What’s the Difference Between Excess Liability and Umbrella Insurance?
It’s common to hear horror stories of accidents, lawsuits, and large settlements being awarded, which is why understanding your insurance coverage is so important. You may have heard of excess liability coverage or umbrella insurance as a means to protect yourself – and your pocket. The two terms are often used interchangeably, and it’s easy to mistake them for the same thing. Take a look at the differences between excess liability coverage and an umbrella insurance policy.
What is excess liability?
Excess liability is a policy that provides higher limits to an underlying policy, such as general liability or auto coverage. An excess liability policy is designed to provide additional limits to the underlying insurance, providing a broader financial safety net to the policyholder. An example of how this coverage works would be if you were at fault for an auto accident. The costs, including injuries and medical expenses, exceed your auto insurance liability limit. The excess policy would cover the remaining expenses.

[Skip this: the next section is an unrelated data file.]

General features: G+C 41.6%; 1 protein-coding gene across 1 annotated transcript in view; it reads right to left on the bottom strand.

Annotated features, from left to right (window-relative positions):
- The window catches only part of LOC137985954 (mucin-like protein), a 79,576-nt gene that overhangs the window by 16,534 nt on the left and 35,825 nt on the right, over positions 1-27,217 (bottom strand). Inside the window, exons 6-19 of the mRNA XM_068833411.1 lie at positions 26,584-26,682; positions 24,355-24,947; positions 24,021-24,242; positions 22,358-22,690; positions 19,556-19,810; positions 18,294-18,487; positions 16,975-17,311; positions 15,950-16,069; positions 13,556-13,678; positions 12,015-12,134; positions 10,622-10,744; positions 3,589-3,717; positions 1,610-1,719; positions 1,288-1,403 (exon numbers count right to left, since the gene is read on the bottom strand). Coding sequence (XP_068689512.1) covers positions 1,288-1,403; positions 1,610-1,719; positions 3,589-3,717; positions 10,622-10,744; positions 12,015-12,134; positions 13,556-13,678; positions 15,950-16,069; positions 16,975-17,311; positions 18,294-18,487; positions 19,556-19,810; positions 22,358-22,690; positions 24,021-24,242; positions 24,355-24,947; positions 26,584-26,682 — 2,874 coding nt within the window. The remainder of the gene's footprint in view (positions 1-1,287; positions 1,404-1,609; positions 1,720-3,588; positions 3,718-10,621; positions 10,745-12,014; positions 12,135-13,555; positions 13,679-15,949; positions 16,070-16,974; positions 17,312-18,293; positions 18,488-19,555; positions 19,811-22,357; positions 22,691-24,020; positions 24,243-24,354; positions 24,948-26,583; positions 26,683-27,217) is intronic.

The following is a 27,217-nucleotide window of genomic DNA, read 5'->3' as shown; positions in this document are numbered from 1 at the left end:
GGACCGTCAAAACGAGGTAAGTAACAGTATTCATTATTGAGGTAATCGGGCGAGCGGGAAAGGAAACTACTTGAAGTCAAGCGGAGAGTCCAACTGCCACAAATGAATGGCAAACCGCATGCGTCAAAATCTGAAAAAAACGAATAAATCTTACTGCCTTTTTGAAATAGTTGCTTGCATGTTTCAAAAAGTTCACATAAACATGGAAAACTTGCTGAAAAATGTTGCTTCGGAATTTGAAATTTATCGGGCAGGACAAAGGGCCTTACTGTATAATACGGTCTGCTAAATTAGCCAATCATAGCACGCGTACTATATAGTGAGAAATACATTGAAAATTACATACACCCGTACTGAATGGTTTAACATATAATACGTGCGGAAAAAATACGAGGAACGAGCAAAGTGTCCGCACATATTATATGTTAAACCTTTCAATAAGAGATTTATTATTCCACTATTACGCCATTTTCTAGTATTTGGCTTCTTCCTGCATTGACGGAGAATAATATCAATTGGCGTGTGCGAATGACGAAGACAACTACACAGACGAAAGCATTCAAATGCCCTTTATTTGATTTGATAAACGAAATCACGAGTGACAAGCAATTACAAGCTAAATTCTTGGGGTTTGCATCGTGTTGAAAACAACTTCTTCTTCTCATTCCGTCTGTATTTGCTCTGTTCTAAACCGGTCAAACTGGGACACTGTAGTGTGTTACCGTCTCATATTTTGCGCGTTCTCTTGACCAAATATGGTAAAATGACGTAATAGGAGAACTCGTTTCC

What is umbrella insurance?
Here’s how an umbrella policy works:
- It can be applied to multiple policies – there’s no need to purchase more than one policy.
- It protects against additional claims not included in existing liability policies.
- Like excess liability, umbrella insurance pays the difference when a policy reaches its limit.
When additional coverage is provided by the umbrella insurance, it is subject to the insured’s assumption of a Self-Insured Retention (SIR), or retained limit. This is the amount you’ll have to pay before the insurance company will pay a claim.